Richard Stephenson OBE
Civil Aviation Authority
Richard Stephenson was sitting on the tarmac at Heathrow Airport in November 2018, having just arrived from Helsinki, when he found out that he was being awarded an OBE in this year’s New Year’s Honours List for his ‘public and charitable work’.
His husband Liam had sent a text that an interesting envelope had arrived, asking whether he should open it, wait for Stephenson, 43, to arrive home or put it in the shredder. Open it, said Stephenson. The next text contained a photographer of a letter informing him, in confidence, that the former Prime Minister Theresa May had recommended the honour to the Queen.
‘My hands started shaking. I was Oh, my God, there was a tear in my eye. It was the last thing I expected. But it was the end of November, and you cannot say a word to anyone - even my parents didn’t know,’ he recalls. Stephenson told them shortly after Christmas.
The OBE was bestowed by Prince William. ‘I had a great chat with him. It’s just a brilliant day out. My mum and dad came, along with Liam and my American ‘sister’, who I grew up with. You’re allowed three guests, but I asked if I could bring another person and they said yes. I have to say that every single individual we met at the Palace, and everybody associated [with the Honours] are lovely and professional, and do everything they can to make it a special day for you.’
The OBE was for Stephenson’s ‘public and charitable work’, and he still has no idea who nominated him. ‘I’ve got it, and I’ll wear it,’ he says. ‘But hundreds of people have been involved in that work, and this is a reflection of those teams and groups of people who go overboard every day to do all this amazing stuff.’
Charitable work is in Stephenson’s blood. He organised a school disco in his second year of primary school, charging five pence admission, and has subsequently raised well over £1 million for a variety of charities - scaling Mount Kilimanjaro, traversing New Zealand, walking the Great Wall of China, doing a Husky dog sled across the Arctic Circle, are just some of his recent activities. He is also the former chairman of the Battersea Dogs and Cats Home Corporate Engagement Board, which he helped establish, and advisory board president of youth charity Kids Count.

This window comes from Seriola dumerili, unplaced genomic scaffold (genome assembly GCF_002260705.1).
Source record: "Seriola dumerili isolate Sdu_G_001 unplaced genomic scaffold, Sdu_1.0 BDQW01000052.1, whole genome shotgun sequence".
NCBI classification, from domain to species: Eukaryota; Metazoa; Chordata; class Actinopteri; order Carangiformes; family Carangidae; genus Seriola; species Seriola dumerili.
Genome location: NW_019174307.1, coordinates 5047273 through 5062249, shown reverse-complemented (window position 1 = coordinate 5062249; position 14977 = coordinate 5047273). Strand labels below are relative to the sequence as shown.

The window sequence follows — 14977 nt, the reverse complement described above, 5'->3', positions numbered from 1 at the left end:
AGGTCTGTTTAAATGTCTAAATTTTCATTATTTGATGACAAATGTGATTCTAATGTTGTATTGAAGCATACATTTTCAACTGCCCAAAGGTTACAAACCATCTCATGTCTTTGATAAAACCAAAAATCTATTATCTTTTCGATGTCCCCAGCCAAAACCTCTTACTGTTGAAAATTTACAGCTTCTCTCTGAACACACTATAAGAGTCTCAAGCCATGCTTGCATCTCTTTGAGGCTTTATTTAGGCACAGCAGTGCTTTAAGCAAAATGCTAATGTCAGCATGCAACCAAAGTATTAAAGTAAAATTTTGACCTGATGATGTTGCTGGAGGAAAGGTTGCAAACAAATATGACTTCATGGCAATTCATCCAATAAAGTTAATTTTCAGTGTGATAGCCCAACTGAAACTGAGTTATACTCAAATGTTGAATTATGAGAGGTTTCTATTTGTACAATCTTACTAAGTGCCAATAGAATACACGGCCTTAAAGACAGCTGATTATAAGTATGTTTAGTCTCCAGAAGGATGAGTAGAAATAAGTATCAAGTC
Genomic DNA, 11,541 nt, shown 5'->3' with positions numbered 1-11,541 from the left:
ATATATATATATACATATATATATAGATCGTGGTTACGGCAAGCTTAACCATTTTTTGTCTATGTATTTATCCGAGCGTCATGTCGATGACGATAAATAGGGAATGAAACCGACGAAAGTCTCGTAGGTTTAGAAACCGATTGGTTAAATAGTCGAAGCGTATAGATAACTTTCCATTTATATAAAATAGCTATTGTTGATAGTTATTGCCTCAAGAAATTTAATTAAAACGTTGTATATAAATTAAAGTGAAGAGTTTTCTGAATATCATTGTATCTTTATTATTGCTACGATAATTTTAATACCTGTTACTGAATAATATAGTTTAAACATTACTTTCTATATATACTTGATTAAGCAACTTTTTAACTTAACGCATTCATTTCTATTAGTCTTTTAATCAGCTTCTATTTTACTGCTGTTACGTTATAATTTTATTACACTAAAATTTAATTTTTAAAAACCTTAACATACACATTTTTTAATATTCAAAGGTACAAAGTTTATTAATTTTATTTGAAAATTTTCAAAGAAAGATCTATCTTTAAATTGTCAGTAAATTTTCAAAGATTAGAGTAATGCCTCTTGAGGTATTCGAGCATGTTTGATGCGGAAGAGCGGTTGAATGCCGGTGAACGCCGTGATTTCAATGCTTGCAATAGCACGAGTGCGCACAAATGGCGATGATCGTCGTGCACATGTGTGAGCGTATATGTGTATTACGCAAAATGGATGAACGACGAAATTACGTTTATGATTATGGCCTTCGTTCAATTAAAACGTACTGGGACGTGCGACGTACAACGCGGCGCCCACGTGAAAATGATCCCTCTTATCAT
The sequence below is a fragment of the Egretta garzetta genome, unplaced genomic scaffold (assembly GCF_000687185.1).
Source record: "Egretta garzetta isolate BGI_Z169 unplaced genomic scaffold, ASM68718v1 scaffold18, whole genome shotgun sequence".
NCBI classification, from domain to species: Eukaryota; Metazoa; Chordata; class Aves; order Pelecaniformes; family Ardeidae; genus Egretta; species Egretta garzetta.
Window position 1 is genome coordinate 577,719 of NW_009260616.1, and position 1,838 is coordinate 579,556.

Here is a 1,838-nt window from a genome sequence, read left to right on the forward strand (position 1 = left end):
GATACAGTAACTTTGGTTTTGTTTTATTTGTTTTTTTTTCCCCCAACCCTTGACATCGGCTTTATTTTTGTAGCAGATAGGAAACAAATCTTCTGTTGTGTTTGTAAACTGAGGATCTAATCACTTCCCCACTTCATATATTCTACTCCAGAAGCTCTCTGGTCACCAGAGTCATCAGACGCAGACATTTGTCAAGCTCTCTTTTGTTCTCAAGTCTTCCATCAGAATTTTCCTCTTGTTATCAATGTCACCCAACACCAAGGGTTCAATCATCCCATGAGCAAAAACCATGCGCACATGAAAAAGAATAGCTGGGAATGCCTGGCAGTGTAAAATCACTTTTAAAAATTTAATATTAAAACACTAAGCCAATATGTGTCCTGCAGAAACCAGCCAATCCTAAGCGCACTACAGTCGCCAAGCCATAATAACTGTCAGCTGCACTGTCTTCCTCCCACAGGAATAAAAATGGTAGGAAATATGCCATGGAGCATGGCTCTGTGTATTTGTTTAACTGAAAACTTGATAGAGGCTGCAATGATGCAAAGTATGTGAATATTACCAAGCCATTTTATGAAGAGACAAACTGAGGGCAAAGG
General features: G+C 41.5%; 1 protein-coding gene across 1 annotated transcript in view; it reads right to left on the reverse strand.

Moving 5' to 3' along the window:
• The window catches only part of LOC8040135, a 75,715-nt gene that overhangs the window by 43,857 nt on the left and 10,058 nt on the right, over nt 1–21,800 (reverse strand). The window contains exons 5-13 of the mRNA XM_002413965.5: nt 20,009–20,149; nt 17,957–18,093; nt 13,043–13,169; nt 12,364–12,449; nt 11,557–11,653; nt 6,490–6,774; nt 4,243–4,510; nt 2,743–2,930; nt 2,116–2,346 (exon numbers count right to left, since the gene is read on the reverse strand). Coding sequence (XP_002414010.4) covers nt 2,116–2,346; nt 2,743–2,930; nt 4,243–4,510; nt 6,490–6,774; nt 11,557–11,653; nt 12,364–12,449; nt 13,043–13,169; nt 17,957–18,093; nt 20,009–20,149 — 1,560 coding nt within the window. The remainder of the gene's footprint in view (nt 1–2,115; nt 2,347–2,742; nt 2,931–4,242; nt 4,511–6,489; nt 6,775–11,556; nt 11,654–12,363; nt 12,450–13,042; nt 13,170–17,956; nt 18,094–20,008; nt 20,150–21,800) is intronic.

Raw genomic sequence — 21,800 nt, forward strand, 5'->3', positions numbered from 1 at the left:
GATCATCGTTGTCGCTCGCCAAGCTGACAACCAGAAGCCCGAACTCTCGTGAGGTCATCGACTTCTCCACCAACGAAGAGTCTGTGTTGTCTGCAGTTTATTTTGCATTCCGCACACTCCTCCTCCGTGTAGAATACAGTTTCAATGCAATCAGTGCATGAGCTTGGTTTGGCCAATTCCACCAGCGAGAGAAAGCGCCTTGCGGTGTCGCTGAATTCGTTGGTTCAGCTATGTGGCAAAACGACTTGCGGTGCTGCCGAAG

But the citation also recognised his work at the Civil Aviation Authority, especially the role he played in the repatriation of 110,000 holidaymakers after Monarch Airlines went into administration in October 2017 - a feat he repeated this year with the repatriation of almost 150,000 Thomas Cook holidaymakers over two weeks.
In both events, he was determined that the communications team put themselves in the shoes of those impacted by the administrations - whether that was a holiday maker or a press officer at an airport handling multiple queries from worried travellers - and create an appropriate plan.
Stephenson joined the CAA in January 2015. ‘I have always loved aviation. I love planes. I love airports. I even fly little planes - I don’t have my licence yet, but I have taken loads of lessons,’ he says.
But even he could not anticipate the scope of the communications role he had taken on. One of his first big challenges was the Shoreham Airshow crash, in which 11 people died and 16 people were injured. ‘It’s the realisation that you are not just doing a job but you are in the middle of something where people died,’ he says. ‘It is about processing that, and making sure that you look at everything through the right lens with an appreciation for what has happened and what people are going through.’
He adds: ‘No day is ever the same. We champion consumer rights, particularly around passengers with reduced mobility to make air travel accessible; there’s an international dimension in terms of promoting aviation safety around the world; general aviation is important, so that people can fly their four seater Cessna planes at the weekend... drone innovation is fascinating, the list goes on.
‘I am passionate about what I do. I am passionate about bringing world class, solid communications to this organisation so that when we do have to do something, like a repatriation, we do it properly. We do it sensitively. We do it appropriately.’